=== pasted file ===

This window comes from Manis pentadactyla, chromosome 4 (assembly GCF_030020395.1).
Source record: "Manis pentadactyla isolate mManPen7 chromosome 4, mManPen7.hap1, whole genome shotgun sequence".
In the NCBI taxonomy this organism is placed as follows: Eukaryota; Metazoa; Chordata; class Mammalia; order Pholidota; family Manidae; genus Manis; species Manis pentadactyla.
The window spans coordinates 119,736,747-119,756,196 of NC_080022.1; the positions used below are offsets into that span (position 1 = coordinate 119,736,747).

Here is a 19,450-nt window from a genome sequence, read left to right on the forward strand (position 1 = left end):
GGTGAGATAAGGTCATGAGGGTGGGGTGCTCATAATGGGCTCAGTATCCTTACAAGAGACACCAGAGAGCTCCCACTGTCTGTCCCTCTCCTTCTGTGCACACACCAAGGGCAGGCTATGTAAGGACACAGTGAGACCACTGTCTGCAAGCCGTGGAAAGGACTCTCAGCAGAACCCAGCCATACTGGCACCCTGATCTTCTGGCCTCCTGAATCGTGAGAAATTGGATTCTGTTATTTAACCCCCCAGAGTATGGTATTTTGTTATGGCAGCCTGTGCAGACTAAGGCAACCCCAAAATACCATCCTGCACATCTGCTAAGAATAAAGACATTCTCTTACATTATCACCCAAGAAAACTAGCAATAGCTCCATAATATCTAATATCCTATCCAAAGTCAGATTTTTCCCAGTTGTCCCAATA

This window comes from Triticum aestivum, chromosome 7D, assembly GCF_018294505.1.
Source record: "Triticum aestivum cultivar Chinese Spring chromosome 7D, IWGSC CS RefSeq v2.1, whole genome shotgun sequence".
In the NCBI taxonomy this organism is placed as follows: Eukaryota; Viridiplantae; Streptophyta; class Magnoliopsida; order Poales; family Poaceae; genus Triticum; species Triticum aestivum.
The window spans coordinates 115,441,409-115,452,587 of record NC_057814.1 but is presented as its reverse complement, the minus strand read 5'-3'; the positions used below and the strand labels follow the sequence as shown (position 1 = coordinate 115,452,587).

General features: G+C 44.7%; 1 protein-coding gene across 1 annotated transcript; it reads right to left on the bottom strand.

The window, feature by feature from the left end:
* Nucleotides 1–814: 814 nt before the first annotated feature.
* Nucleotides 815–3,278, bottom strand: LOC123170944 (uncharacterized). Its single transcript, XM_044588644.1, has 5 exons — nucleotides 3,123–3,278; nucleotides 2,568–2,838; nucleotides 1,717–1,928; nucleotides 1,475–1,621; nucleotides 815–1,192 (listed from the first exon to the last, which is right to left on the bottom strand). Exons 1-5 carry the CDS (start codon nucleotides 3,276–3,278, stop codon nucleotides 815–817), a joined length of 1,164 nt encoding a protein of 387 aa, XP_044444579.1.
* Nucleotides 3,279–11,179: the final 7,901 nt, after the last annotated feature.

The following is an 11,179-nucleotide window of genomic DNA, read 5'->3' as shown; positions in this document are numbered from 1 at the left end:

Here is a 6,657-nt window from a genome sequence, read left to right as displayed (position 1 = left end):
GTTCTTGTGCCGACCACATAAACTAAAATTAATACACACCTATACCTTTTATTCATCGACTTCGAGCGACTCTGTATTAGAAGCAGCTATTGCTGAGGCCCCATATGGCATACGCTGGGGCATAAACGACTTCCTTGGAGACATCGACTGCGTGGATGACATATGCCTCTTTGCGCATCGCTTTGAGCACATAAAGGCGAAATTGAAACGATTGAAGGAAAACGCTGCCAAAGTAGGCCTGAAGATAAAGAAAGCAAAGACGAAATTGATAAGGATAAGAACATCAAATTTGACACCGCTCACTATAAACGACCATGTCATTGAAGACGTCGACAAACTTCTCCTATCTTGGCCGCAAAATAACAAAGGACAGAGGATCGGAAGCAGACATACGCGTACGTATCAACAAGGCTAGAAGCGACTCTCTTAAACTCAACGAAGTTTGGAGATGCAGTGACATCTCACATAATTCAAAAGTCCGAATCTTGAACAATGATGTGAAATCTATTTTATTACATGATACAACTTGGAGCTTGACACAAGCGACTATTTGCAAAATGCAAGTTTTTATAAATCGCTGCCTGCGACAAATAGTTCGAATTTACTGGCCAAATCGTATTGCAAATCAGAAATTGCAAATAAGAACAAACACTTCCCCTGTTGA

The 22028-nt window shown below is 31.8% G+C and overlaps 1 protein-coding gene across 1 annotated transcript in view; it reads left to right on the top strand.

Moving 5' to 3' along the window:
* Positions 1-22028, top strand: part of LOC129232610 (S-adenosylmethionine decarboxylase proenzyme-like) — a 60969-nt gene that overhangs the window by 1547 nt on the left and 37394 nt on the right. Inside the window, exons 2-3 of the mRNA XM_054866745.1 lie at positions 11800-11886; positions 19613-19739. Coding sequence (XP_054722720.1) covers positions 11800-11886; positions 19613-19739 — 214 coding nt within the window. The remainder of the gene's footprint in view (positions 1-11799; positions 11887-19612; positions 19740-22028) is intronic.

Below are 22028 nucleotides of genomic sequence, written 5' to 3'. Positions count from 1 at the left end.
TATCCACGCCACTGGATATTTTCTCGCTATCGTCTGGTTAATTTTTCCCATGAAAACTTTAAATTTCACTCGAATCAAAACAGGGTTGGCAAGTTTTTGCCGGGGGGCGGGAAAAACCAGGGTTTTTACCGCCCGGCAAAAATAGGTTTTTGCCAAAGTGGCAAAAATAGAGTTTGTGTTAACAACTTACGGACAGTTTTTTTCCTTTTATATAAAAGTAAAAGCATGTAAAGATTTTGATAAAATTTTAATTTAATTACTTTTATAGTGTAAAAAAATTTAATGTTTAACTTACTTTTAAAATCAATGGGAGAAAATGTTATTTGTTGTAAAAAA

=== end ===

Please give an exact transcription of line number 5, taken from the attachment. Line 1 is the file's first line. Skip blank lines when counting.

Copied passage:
Here is a 19,450-nt window from a genome sequence, read left to right on the forward strand (position 1 = left end):